Why The Yield Curve is Flattening And What That Spells For 2018
(….it’s not good)
The yield curve is a very important indicator for economic health. . .
It shows us what the bond market expects going forward.
Let me explain. . .
Normally, with healthy economies, the yield curve is sloping upwards.
This means that shorter term bonds and interest rates are lower than longer term interest rates.
For example, a 3-month treasury note will yield less than a 30-year bond. . .
Because longer time horizons give more time for things to change – or go wrong. Think about where you were 30 years ago, if you were even born yet.
A lot has happened since then, right?
That’s why investors demand higher interest to protect themselves for lending money out for such long periods of time.
It makes sense. if you locked up your money for decades in a long-term investment, you’d naturally expect a higher rate of return than if you only committed your cash for a few months.
Historically, upward sloping yield curves correlate with strong economies.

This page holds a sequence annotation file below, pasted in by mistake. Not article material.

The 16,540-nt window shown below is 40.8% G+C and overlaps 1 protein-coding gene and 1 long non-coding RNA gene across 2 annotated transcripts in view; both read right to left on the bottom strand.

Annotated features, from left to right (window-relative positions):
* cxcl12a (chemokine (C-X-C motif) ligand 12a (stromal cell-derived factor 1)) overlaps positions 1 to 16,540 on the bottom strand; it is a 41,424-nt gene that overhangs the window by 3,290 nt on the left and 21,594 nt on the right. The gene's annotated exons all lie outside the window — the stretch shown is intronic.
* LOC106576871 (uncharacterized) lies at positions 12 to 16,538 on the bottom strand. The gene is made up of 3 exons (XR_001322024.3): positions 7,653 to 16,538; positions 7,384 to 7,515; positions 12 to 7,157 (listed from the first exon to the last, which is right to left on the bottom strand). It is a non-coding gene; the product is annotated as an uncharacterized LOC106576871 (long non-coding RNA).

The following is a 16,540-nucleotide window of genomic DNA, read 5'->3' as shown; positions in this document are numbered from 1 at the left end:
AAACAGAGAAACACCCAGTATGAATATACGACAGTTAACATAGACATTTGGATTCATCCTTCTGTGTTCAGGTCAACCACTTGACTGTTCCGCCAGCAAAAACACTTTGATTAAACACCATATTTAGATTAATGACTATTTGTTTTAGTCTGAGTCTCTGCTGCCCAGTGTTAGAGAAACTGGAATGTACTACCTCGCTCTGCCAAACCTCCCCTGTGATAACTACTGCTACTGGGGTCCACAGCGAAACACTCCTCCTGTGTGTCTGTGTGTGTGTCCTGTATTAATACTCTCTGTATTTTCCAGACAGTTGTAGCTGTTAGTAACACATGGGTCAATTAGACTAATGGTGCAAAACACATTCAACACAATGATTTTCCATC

But things may be changing for the U.S. economy, because the yield curve isn’t sloping upwards anymore–
It’s actually flattening.
Why is it flattening? The Fed is raising rates, and bond holder perception is changing.
When the Federal Reserve raises rates, it pushes up short term interest rates.
When bond investors expect lower growth and inflation, it pushes longer term interest rates lower.
Otherwise said, when the see-saw rises on the left and falls on the right – it flattens.
Why does this matter?
Because historically, flattening yield curves have an uncanny ability to predict looming recessions.
And right now, the flattening is very aggressive. . .
We haven’t seen yields between the 10-year bonds and the 2-year bonds this low since the 2008 Great Recession – over a decade ago.
In fact, it’s becoming worrisome to some. . .
Famed bond king Jeff Gundlach of DoubleLine Capital recently sounded the alarm over this event – calling it the “real deal.”
Even Federal Reserve policymakers have started to worry:
“Two Federal Reserve policymakers urged caution in raising interest rates on Friday, saying that the flattening of the yield curve was a signal that the central bank should proceed slowly” – Reuters, December 1
With the stock market at record highs – we proceed with caution that things may not be as rosy as they’d have us believe.
If you ask me, the writing is right there on the wall.
And as with all crashes, many will head to the slaughterhouse, others will make a fortune.
You can guess which side we’ll be on.
Christoph Grizzard, The Fat Cat Investor
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